CLOSING OF BETH ISRAEL -Land Sale Remains an Unknown

Beth Israel

 

Mt. Sinai Beth Israel Hospital is planning to close and rebuild a smaller facility. What remains to be seen is whether the old building will be purchased to build large luxury complexes, which seems to be the pattern in New York. For now… we wait…

 

Mt. Sinai Beth Israel Hospital in Manhattan Will Close to Rebuild Smaller

http://www.nytimes.com/2016/05/26/nyregion/mount-sinai-beth-israel-hospital-in-lower-manhattan-will-close-to-rebuild-smaller.html

“The new building will have about 70 beds with an emergency department several blocks away, officials said. It will also include expanded outpatient facilities at three sites with more than 35 operating and procedure rooms and 16 physician practice locations to be used by over 600 doctors.

The Mount Sinai system, the largest private employer in the city, said in a statement that it would invest $500 million in changing the way it delivered health care and that it was “committed to retraining and placing” as many of its current employees as possible elsewhere in the system. Dr. Davis said every union job had been guaranteed.

While the move may make financial sense for Mount Sinai, given the changing economics of the hospital industry, it is politically delicate, especially for Mayor Bill de Blasio. A central part of his 2013 campaign for mayor was his opposition to the closing of hospitals in the city.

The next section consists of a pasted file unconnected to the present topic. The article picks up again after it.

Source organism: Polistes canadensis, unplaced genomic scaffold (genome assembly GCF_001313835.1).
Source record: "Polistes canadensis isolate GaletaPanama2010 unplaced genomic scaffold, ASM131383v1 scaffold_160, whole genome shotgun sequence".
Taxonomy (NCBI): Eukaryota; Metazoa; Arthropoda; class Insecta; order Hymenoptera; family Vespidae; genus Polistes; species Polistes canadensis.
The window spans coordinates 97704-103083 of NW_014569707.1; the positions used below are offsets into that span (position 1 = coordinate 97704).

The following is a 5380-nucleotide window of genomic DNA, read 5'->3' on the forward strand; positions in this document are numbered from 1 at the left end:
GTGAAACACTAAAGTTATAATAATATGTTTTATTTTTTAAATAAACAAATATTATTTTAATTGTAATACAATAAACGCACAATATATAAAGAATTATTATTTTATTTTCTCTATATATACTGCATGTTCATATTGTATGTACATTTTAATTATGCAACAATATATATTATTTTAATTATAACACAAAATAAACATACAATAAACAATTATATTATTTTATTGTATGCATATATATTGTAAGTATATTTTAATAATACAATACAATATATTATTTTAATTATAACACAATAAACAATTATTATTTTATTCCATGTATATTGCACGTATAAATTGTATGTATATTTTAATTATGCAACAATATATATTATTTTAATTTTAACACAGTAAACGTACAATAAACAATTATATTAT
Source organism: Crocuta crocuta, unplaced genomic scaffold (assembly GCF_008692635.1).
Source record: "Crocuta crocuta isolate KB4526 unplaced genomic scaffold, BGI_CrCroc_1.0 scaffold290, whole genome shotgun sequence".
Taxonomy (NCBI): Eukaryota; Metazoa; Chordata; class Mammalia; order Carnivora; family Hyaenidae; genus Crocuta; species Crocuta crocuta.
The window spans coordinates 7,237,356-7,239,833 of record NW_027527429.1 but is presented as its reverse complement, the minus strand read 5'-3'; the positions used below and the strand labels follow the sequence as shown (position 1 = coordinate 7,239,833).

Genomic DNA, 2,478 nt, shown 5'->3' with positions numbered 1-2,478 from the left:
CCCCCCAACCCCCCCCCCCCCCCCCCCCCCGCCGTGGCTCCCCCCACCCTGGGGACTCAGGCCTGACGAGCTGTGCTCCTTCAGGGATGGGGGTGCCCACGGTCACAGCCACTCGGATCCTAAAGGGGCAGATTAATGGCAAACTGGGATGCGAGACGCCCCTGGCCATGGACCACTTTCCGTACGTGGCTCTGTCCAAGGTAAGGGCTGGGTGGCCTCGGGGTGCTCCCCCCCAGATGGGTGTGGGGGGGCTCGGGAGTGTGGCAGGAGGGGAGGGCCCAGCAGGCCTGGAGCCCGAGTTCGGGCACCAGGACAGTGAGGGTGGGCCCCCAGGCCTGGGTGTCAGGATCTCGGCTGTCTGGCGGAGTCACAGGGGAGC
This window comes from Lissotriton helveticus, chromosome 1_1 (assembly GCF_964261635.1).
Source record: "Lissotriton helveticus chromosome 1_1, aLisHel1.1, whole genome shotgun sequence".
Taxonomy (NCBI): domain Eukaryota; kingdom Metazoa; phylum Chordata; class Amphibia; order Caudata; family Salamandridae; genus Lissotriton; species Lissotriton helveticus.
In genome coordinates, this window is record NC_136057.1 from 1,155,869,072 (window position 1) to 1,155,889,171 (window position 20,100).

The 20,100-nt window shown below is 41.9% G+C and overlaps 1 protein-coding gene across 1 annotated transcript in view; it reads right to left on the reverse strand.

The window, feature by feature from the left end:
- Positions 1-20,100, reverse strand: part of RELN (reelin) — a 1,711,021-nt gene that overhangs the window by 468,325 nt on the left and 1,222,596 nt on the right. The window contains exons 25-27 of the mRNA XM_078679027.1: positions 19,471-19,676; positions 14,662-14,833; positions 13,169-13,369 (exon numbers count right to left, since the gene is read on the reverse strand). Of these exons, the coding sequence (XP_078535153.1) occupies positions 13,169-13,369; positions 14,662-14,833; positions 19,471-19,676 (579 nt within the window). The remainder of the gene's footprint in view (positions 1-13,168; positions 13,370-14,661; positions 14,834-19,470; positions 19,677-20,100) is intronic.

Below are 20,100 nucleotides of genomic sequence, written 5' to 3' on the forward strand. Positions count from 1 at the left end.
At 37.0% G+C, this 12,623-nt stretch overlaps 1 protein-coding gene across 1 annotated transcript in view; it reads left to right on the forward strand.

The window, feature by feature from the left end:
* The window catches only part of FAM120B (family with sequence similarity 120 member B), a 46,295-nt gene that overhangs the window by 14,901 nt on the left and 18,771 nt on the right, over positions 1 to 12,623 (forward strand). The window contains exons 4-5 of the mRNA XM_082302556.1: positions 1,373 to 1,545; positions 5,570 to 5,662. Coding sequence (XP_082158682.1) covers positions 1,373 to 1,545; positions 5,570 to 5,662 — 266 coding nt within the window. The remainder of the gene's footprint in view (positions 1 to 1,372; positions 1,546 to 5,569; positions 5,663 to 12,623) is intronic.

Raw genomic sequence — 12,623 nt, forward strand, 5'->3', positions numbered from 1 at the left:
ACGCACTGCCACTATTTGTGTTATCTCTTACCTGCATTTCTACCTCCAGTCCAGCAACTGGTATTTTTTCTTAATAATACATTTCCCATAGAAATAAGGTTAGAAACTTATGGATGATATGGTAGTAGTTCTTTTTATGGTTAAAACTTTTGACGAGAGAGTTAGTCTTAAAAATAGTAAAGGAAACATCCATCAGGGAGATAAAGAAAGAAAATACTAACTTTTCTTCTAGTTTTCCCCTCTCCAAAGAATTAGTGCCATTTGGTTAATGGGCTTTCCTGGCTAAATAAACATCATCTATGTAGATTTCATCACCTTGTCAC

Mr. de Blasio joined protests against the closing of Long Island College Hospital in Brooklyn, getting arrested in the process in hopes of drawing attention to the issue.

He also excoriated one of his main opponents in the Democratic primary, Christine C. Quinn, then the speaker of the City Council, for not doing more to fight the closing of St. Vincent’s Hospital Manhattan in Greenwich Village in 2010. The 150-year-old institution at 12th Street and Seventh Avenue was subsequently demolished to make way for the development of condominiums.

On Wednesday, Mr. de Blasio suggested in a statement that the city would monitor whether adequate health services would be available in the area amid the shift to a smaller version of Beth Israel.

“While it is good to see that layoffs of unionized staff will be avoided and some important investments made,” he said, “Mount Sinai must work with the community to ensure that the inpatient and emergency care needs of local residents are met.”

Beth Israel has been a part of the fabric of the Lower East Side since its founding in 1889. Its Hebrew name translates as “House of Israel,” and it was initially founded to serve the swelling Jewish immigrant population that had settled in the area. As the surrounding neighborhood changed and grew over the years, the hospital served new waves of immigrants from around the world.

Dr. Davis said in a statement announcing the move that it had been planned for a long time.

“For several years, we have been transforming the Mount Sinai Health System toward a new model of care, where we focus on keeping entire communities healthy and out of the hospital,” he said. “Mount Sinai Downtown is a dramatic next step that will enable us to improve access and increase quality by providing care for residents of downtown Manhattan where they live and work.”

Though the change had been the subject of wide speculation, it nonetheless came as a blow to those who have watched nervously as the city lost hospital after hospital.